Satellite image of Southern California fires at 12:30 p.m. today (Google/Forest Service, from the Los Angeles Times)
Bill Patzert, noted (and often accurate) JPL climatologist, isn't very optimistic about this year's fire season in Southern California:
"Santa Ana winds are a winter thing and actually peak in December," said Bill Patzert, a climatologist for the Jet Propulsion Laboratory in La Cañada Flintridge.And this:
Patzert said bursts of Santa Ana winds traditionally last two days, making this possible four-day trend highly unusual.
Even when the wind dies down, the high temperatures and unprecedented dryness ensure that firefighters will be on the front lines for days to come, he said.
"In the long-range forecasting business, there's always the contrarian," said Bill Patzert, a climatologist for the Jet Propulsion Laboratory in La Cañada-Flintridge. "But the contrarian seems to be pretty absent at this point. I've got a lot of compassion for the firefighters. The consensus is it's going to be another dry year in the Southland."The weather forecasts look pretty darn bleak. The only possible source of relief, Tropical Storm Kiko, looks like it won't make it to California before getting captured by the trough off the western coast, and brought into northern, not southern, California, next week. So, condolences to the firefighters, and the victims.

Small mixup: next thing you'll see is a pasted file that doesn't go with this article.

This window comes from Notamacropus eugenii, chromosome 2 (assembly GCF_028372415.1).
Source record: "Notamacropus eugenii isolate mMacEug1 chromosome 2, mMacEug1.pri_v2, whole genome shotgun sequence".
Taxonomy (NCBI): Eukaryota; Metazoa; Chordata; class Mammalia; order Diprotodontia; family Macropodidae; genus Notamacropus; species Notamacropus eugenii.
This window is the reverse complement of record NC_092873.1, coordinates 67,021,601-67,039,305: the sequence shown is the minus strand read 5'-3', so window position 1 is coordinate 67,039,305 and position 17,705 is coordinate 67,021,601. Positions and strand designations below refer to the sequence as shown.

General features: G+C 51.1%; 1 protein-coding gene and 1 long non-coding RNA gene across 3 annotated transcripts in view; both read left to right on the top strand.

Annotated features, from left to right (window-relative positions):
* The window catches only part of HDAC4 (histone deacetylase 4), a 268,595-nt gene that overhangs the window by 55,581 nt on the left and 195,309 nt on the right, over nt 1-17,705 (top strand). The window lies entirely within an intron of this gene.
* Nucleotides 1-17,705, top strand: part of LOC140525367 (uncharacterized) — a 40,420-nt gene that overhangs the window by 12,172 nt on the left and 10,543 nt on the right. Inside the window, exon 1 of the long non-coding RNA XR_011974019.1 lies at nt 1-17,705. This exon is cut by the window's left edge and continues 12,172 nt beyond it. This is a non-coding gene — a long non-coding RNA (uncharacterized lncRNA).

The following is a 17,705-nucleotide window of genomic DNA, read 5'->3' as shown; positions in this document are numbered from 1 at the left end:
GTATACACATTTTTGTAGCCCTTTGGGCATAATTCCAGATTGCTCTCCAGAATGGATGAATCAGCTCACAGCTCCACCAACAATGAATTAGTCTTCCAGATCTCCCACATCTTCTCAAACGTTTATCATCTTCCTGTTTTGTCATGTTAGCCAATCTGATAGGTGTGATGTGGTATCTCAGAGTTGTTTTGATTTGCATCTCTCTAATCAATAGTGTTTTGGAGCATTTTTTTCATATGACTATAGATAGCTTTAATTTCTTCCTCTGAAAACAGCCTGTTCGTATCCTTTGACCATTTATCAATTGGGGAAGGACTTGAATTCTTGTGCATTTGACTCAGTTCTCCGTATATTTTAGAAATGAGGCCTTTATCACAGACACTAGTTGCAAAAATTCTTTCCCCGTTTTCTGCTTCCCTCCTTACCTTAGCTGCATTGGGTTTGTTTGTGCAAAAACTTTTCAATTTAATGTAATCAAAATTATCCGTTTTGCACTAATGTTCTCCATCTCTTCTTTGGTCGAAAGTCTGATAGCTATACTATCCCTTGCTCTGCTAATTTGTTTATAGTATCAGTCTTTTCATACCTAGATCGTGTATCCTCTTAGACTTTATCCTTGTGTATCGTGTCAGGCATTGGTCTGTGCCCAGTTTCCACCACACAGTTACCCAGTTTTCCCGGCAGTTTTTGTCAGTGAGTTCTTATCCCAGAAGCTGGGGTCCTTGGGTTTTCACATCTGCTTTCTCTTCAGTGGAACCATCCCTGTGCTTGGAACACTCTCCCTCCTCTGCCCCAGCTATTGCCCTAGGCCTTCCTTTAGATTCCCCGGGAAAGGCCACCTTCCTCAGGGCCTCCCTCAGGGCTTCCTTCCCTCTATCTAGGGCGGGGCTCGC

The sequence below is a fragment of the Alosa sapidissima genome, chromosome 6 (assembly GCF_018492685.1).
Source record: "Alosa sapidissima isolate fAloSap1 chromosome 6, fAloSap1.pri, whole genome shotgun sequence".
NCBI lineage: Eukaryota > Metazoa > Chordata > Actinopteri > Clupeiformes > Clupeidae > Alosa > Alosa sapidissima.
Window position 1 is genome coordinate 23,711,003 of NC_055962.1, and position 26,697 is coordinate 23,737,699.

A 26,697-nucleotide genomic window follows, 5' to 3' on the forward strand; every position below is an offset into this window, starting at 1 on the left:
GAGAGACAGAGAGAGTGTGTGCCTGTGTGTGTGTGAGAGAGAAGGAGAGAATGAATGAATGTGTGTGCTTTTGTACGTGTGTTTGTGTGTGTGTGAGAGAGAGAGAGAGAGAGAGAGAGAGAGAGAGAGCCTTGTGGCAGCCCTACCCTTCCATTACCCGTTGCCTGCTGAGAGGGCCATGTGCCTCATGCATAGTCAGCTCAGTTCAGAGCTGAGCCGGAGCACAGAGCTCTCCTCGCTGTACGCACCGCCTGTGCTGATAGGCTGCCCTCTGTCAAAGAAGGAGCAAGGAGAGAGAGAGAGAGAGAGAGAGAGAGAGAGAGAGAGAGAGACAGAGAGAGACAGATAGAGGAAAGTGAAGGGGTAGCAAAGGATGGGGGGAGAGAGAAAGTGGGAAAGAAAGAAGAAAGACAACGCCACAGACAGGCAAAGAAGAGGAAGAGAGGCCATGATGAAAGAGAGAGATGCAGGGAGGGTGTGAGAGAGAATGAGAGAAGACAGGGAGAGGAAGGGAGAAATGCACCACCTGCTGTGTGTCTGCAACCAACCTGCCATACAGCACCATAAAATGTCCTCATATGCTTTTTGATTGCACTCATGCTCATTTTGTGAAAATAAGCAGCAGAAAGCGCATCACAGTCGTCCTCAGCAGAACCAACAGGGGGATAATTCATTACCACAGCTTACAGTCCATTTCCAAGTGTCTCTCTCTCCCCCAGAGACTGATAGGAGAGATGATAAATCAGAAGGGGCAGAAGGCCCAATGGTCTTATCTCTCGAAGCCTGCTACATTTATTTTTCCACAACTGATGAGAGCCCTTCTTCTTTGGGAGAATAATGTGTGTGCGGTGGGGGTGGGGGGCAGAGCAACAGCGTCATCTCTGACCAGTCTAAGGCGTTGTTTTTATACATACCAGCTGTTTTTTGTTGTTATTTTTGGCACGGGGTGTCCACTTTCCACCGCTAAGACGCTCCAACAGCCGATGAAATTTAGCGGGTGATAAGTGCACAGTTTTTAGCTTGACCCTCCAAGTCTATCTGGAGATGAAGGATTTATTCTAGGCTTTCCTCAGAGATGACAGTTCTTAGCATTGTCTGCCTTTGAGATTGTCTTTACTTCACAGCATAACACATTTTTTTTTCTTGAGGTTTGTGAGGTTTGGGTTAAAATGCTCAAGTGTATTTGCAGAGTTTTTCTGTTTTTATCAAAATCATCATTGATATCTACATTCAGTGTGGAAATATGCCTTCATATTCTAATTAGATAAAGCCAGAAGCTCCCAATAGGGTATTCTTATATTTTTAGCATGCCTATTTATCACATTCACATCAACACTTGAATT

Patzert said these winds were notable not just for their power but their longevity.
"This Santa Ana has got legs," he added. "This could be a 72-hour event. And when the winds get this strong, it's really dangerous."